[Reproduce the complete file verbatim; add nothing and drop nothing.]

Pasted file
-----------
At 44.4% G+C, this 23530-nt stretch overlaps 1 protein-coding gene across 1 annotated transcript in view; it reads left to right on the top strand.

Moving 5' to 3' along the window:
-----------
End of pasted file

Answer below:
At 44.4% G+C, this 23530-nt stretch overlaps 1 protein-coding gene across 1 annotated transcript in view; it reads left to right on the top strand.

Moving 5' to 3' along the window: